The settlements began to decline in the 14th century. The Western Settlement was abandoned around 1350, and the last bishop at Garðar died in 1377. [11] After a marriage was recorded in 1408, no written records mention the settlers. It is probable that the Eastern Settlement was defunct by the late 15th century. The most recent radiocarbon date found in Norse settlements as of 2002 was 1430 (±15 years). [ citation needed ] Several theories have been advanced to explain the decline.

The Little Ice Age of this period would have made travel between Greenland and Europe, as well as farming, more difficult although seal and other hunting provided a healthy diet, there was more prestige in cattle farming, and there was increased availability of farms in Scandinavian countries depopulated by famine and plague epidemics. In addition, Greenlandic ivory may have been supplanted in European markets by cheaper ivory from Africa. [12] Despite the loss of contact with the Greenlanders, the Norwegian-Danish crown continued to consider Greenland a possession.

Not knowing whether the old Norse civilization remained in Greenland or not—and worried that if it did, it would still be Orthodox [13] [14] [15] [16] or Catholic 200 years after the Scandinavian homelands had experienced the Reformation—a joint merchant-clerical expedition led by the Dano-Norwegian missionary Hans Egede was sent to Greenland in 1721. Though this expedition found no surviving Europeans, it marked the beginning of Denmark's re-assertion of sovereignty over the island.

Climate and Norse Greenland Edit

Norse Greenlanders were limited to scattered fjords on the island that provided a spot for their animals (such as cattle, sheep, goats, dogs, and cats) to be kept and farms to be established. [17] [18] In these fjords, the farms depended upon byres to host their livestock in the winter, and routinely culled their herds in order to survive the season. [17] [18] [19] The coming warmer seasons meant that livestocks were taken from their byres to pasture, the most fertile being controlled by the most powerful farms and the church. [18] [19] [20] What was produced by livestock and farming was supplemented with subsistence hunting of mainly seal and caribou as well as walrus for trade. [17] [18] [19] The Norse mainly relied on the Nordrsetur hunt, a communal hunt of migratory harp seals that would take place during spring. [17] [20] Trade was highly important to the Greenland Norse and they relied on imports of lumber due to the barrenness of Greenland. In turn they exported goods such as walrus ivory and hide, live polar bears, and narwhal tusks. [19] [20] Ultimately these setups were vulnerable as they relied on migratory patterns created by climate as well as the well-being of the few fjords on the island. [18] [20] A portion of the time the Greenland settlements existed was during the Little Ice Age and the climate was, overall, becoming cooler and more humid. [17] [18] [19] As climate began to cool and humidity began to increase, this brought longer winters and shorter springs, more storms and affected the migratory patterns of the harp seal. [17] [18] [19] [20] Pasture space began to dwindle and fodder yields for the winter became much smaller. This combined with regular herd culling made it hard to maintain livestock, especially for the poorest of the Greenland Norse. [17] In spring, the voyages to where migratory harp seals could be found became more dangerous due to more frequent storms, and the lower population of harp seals meant that Nordrsetur hunts became less successful, making subsistence hunting extremely difficult. [17] [18] The strain on resources made trade difficult, and as time went on, Greenland exports lost value in the European market due to competing countries and the lack of interest in what was being traded. [20] Trade in elephant ivory began competing with the trade in walrus tusks that provided income to Greenland, and there is evidence that walrus over-hunting, particularly of the males with larger tusks, led to walrus population declines. [21]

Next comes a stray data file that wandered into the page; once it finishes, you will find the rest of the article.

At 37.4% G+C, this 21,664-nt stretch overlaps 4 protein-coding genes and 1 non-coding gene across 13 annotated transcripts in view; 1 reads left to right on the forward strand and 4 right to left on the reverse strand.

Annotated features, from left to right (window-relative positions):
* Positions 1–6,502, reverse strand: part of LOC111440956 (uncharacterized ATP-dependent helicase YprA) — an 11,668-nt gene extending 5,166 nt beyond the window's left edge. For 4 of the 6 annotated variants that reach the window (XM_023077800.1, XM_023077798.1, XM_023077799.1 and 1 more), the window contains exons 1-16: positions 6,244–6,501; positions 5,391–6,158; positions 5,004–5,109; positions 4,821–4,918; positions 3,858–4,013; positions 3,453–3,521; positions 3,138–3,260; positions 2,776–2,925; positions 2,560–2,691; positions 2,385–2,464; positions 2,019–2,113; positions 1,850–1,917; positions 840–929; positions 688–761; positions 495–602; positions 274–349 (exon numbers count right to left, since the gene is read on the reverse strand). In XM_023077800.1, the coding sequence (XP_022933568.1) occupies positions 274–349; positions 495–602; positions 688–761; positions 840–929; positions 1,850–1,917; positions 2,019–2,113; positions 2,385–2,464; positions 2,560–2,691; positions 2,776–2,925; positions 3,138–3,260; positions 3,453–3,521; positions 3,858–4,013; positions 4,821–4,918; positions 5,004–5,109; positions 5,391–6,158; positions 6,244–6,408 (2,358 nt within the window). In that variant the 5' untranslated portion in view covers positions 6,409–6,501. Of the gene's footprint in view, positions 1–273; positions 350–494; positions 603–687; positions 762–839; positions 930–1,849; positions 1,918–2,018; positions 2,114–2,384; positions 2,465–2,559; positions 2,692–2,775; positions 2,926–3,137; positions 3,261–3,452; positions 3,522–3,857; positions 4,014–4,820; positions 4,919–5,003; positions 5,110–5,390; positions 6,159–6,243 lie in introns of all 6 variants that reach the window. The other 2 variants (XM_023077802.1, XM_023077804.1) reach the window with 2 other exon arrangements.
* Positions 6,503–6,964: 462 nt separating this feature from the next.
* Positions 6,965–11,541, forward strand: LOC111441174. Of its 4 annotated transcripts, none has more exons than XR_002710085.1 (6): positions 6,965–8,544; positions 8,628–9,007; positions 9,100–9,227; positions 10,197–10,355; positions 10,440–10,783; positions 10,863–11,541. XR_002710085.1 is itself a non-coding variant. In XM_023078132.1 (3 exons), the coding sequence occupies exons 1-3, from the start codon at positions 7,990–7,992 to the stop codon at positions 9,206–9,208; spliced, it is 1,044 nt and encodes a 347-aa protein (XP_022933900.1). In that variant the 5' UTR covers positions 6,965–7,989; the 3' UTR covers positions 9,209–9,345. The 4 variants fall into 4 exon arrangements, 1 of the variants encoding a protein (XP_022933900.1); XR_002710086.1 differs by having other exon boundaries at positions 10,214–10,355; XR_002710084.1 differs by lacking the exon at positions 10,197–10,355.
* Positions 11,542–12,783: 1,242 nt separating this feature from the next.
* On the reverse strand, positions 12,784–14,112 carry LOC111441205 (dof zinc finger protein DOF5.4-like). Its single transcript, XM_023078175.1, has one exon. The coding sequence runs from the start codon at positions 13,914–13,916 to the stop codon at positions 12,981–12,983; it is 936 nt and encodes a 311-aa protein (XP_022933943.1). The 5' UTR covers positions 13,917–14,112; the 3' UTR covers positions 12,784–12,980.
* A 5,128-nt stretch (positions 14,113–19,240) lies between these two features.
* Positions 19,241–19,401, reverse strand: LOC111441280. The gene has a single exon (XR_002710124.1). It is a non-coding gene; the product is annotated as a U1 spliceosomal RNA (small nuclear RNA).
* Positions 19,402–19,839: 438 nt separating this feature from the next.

In addition, it seemed that the Norse were unwilling to integrate with the Thule people of Greenland, either through marriage or culture. There is evidence of contact as seen through the Thule archaeological record including ivory depictions of the Norse as well as bronze and steel artifacts. However, there is essentially no material evidence of the Thule among Norse artifacts. [17] [18] In older research it was posited that it was not climate change alone that led to Norse decline, but also their unwillingness to adapt. [17] For example, if the Norse had decided to focus their subsistence hunting on the ringed seal (which could be hunted year round, though individually), and decided to reduce or do away with their communal hunts, food would have been much less scarce during the winter season. [18] [19] [20] [22] Also, had Norse individuals used skin instead of wool to produce their clothing, they would have been able to fare better nearer to the coast, and wouldn't have been as confined to the fjords. [18] [19] [20] However, more recent research has shown that the Norse did try to adapt in their own ways. [23] Some of these attempts included increased subsistence hunting. A significant number of bones of marine animals can be found at the settlements, suggesting increased hunting with the absence of farmed food. [23] In addition, pollen records show that the Norse didn't always devastate the small forests and foliage as previously thought. Instead the Norse ensured that overgrazed or overused sections were given time to regrow and moved to other areas. [23] Norse farmers also attempted to adapt. With the increased need for winter fodder and smaller pastures, they would self-fertilize their lands in an attempt to keep up with the new demands caused by the changing climate. [23] However, even with these attempts, climate change was not the only thing putting pressure on the Greenland Norse. The economy was changing, and the exports they relied on were losing value. [20] Current research suggests that the Norse were unable to maintain their settlements because of economic and climatic change happening at the same time. [23] [24]